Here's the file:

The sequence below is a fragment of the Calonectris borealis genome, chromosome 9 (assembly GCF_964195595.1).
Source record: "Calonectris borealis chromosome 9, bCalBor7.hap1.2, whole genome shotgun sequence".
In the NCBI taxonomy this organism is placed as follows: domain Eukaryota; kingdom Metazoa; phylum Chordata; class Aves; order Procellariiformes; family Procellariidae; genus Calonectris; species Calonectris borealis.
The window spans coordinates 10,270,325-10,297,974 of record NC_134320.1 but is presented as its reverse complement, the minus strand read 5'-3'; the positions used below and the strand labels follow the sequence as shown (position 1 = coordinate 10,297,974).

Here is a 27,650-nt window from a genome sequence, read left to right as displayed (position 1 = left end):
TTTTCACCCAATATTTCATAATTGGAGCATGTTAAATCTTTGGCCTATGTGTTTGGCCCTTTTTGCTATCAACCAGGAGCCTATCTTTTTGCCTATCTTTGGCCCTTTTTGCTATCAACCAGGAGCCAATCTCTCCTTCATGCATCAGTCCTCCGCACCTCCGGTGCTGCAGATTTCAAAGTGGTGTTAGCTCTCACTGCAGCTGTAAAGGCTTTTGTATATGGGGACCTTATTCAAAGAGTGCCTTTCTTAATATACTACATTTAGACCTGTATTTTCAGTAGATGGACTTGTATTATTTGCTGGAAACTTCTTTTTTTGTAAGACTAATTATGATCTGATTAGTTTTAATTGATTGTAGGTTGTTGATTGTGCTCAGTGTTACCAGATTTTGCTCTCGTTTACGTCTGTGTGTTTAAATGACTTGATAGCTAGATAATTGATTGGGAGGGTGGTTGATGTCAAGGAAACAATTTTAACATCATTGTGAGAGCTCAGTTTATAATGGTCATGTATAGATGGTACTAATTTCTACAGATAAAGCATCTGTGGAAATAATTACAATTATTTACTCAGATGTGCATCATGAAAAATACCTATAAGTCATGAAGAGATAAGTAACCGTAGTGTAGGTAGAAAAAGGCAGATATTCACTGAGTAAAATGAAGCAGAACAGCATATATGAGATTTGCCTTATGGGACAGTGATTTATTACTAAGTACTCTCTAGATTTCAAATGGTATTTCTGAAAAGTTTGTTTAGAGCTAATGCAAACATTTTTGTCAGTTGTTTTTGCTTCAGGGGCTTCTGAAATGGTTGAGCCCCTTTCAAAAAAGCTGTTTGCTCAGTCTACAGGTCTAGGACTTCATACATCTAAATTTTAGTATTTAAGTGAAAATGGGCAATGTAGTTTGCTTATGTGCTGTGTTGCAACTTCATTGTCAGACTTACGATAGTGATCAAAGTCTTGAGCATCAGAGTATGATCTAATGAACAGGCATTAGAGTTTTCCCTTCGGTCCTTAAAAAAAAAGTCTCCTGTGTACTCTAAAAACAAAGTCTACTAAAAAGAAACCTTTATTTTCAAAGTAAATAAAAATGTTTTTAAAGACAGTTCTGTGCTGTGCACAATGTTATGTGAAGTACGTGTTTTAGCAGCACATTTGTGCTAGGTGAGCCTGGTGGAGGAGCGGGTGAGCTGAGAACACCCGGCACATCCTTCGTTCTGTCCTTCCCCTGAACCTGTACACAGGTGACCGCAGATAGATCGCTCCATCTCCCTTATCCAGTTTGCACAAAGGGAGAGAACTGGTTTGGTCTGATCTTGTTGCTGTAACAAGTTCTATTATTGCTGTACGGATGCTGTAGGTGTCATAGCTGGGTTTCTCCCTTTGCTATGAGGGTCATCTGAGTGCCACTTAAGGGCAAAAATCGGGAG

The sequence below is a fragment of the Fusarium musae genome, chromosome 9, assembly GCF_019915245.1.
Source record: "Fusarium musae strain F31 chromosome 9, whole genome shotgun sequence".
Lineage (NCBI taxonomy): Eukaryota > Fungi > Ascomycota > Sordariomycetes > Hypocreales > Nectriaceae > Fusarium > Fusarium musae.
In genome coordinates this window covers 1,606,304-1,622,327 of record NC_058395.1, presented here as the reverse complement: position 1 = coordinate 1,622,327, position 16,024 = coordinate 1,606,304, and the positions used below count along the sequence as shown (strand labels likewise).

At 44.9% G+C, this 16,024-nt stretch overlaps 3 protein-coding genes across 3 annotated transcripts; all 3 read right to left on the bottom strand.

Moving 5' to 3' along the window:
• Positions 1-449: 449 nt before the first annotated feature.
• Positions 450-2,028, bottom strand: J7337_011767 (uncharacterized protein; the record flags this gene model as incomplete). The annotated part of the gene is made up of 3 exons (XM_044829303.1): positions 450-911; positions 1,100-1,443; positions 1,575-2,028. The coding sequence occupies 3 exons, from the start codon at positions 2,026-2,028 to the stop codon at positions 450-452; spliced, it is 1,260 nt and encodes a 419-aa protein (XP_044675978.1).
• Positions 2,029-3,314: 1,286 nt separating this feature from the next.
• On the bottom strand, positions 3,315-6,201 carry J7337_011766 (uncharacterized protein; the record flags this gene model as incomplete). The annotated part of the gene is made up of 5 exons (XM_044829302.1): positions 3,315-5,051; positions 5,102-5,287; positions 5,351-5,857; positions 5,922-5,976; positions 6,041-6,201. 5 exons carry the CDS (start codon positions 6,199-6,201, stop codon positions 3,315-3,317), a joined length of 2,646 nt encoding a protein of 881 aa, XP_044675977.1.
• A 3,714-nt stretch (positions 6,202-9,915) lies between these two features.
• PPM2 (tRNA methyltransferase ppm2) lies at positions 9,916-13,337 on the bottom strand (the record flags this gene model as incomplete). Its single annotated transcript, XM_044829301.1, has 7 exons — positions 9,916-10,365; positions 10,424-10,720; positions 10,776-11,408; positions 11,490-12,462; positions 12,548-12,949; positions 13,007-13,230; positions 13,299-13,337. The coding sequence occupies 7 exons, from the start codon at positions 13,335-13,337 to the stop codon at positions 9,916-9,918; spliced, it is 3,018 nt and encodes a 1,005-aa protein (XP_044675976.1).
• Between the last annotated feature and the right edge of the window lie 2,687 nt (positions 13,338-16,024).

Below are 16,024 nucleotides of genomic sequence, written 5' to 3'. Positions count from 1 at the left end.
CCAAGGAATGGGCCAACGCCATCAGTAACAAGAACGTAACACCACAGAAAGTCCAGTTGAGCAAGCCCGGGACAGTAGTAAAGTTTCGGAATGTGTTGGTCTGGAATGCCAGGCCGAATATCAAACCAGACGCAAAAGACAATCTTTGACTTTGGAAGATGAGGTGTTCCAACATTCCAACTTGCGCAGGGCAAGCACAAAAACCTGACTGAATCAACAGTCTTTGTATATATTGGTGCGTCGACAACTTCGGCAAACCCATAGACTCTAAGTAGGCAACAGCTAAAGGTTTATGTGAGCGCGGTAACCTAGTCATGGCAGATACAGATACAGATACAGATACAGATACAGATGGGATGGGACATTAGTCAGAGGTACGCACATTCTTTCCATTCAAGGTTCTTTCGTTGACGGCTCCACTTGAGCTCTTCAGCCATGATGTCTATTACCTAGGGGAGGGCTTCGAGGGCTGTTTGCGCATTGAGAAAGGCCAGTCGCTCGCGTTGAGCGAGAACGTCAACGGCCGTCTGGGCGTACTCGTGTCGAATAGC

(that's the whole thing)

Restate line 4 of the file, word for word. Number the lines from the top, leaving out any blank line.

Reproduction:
The window spans coordinates 10,270,325-10,297,974 of record NC_134320.1 but is presented as its reverse complement, the minus strand read 5'-3'; the positions used below and the strand labels follow the sequence as shown (position 1 = coordinate 10,297,974).